If you're finally going to get your finances in order this year, one of the most difficult tasks can be getting started.

There are usually so many financial issues that need to be addressed, it can be overwhelming trying to decide where to put your energy first. The most important thing is to simply begin. To get the ball rolling, consider these steps:

Change your attitude:

Make sure you have a positive attitude about tackling financial tasks. If you can't convince yourself that getting your finances in order is a positive step that will reduce stress and make your life better, you are going to fail. Just because the process may be difficult doesn't mean it's something that should make you miserable.

Get a free credit report:

To know where you stand and uncover hidden surprises, order a free

credit report

. Because you can get one free credit report from each of the three major credit reporting agencies, spread them out over the year. This will allow you to see any changes and quickly catch any unusual activities.

Designate a place for tax information:

This may seem like an easy thing to do that you can put off until later, but you will thank yourself many times over come April. If you're expecting a refund this year, you might want to start running the numbers early so you can file as soon as possible.

Grab a financial book from the library:

If you don't have a personal finance book in hand already, it's time to make a trip to the library. Some to consider: "Your Money or Your Life" by Joe Dominguez and Vicki Robin, "The Total Money Makeover" by Dave Ramsey, "The Wealthy Barber" by David Chilton and "The Millionaire Next Door" by Thomas Stanley and William Danko. Having a book on hand to read in your spare time will ensure that personal finance doesn't accidentally get forgotten. It will also remind you which financial steps to take next.

Set up emergency fund account:

If you don't already have a designated

emergency fund

separate from other accounts, now is the time to set one up. Even if you don't have any

extra money

right now, that's OK because the key thing is that you don't want funds mixed up. A good solution for many is an online savings account. It's connected to a regular bank account, and you can start it off with as little as $1. Also, it's not easy to withdraw on a daily basis.

Automate everything:

Yes, everything. Bills, deposits -- even the new emergency fund. By automating all the things you can, you'll have fewer issues to remember and worry about each month.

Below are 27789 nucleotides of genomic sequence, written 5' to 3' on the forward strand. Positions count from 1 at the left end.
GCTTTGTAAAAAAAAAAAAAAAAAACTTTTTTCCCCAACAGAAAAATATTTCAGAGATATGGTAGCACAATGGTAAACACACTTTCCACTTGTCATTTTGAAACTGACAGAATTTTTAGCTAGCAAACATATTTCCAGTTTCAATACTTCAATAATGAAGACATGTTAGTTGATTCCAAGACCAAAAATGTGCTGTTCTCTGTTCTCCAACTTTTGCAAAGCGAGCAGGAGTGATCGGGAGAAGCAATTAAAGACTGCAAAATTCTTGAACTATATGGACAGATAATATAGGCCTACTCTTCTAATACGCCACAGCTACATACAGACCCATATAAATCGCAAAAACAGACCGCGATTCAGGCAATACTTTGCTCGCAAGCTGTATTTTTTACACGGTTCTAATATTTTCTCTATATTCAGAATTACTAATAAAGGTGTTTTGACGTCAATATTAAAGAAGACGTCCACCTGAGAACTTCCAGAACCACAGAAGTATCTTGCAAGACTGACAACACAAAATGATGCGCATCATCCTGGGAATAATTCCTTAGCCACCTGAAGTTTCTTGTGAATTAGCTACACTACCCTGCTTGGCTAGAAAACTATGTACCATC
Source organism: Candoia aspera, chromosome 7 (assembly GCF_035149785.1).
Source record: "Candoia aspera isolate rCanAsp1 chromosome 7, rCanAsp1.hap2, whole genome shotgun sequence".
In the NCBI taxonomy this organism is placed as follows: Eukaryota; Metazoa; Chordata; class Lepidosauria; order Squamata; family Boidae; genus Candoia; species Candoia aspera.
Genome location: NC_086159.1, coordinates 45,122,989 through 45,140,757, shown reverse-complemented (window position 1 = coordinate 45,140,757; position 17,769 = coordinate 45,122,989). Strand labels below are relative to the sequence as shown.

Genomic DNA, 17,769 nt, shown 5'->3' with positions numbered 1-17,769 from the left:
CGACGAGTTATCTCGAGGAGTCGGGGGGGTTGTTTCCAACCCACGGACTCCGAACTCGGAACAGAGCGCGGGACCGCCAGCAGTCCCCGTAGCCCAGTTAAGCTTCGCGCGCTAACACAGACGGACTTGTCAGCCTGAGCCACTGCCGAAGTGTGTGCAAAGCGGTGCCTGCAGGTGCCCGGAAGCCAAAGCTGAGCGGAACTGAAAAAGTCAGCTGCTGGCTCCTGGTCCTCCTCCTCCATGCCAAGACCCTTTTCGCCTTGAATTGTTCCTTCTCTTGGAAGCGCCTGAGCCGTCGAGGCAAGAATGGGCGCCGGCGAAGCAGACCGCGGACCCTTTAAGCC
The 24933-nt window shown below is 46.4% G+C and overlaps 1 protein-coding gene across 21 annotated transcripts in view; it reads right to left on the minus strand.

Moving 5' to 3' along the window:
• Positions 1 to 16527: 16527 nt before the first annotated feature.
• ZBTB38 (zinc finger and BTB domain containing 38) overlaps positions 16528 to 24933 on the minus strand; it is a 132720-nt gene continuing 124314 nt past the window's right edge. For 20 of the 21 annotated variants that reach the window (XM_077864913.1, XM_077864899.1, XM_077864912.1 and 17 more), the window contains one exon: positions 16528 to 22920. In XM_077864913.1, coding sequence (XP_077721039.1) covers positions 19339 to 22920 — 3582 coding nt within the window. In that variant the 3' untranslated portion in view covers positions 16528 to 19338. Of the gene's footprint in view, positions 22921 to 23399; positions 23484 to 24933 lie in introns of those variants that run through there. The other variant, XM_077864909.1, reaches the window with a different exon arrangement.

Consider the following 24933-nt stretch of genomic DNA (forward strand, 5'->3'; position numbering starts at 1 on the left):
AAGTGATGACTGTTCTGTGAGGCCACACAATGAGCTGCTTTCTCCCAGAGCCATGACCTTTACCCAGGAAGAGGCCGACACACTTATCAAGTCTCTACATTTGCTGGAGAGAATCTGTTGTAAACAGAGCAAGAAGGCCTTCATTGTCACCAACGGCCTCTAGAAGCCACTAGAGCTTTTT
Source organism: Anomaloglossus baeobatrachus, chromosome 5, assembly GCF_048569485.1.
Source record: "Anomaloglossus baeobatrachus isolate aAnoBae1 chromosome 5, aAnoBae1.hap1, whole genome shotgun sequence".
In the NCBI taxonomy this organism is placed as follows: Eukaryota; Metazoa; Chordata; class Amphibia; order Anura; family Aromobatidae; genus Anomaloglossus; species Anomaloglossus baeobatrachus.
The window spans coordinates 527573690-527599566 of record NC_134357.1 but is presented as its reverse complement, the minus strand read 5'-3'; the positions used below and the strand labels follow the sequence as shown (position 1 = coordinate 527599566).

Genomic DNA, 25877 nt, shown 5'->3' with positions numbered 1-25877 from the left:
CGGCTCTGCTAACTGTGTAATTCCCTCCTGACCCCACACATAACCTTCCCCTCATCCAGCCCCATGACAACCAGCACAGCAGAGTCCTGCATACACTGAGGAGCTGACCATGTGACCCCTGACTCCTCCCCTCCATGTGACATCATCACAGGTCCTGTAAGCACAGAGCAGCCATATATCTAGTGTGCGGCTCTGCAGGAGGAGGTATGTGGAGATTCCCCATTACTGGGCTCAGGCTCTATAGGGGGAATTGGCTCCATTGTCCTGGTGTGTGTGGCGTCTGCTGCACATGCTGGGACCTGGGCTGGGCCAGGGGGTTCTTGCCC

Know your debts:

It's time to add up all the balances to see how much you owe. Then you'll be in a position to put a payoff plan in place. Decide the order you want to pay off debts -- either the smallest amount first or highest interest first through the

snowball method

. Once you know, call each credit card company and politely ask if you can have the interest rate lowered. While it won't work every time, a simple request works a lot of the time, especially if you have good credit.

Start tracking your spending:

It's difficult to make changes unless you know where you're spending your money. Unfortunately, "I think I'm spending it at ..." isn't going to be good enough. Carry around a small notebook or get in the habit of recording each purchase in a personal organizer or cell phone. Doing this for a few weeks should give you a good idea of how you spend your money, which you can then use to make a formal plan to improve your finances.

Once you have finished the above steps, don't stop. Keep the baby steps rolling. It takes consistency and determination to keep your finances under control. Once you finish one, move on to the next on your list and you'll find that you're well on your way to taking control of your finances come February.

Jeffrey Strain has been a freelance personal finance writer for the past 10 years helping people save money and getting their finances in order. He owns and runs SavingAdvice.com.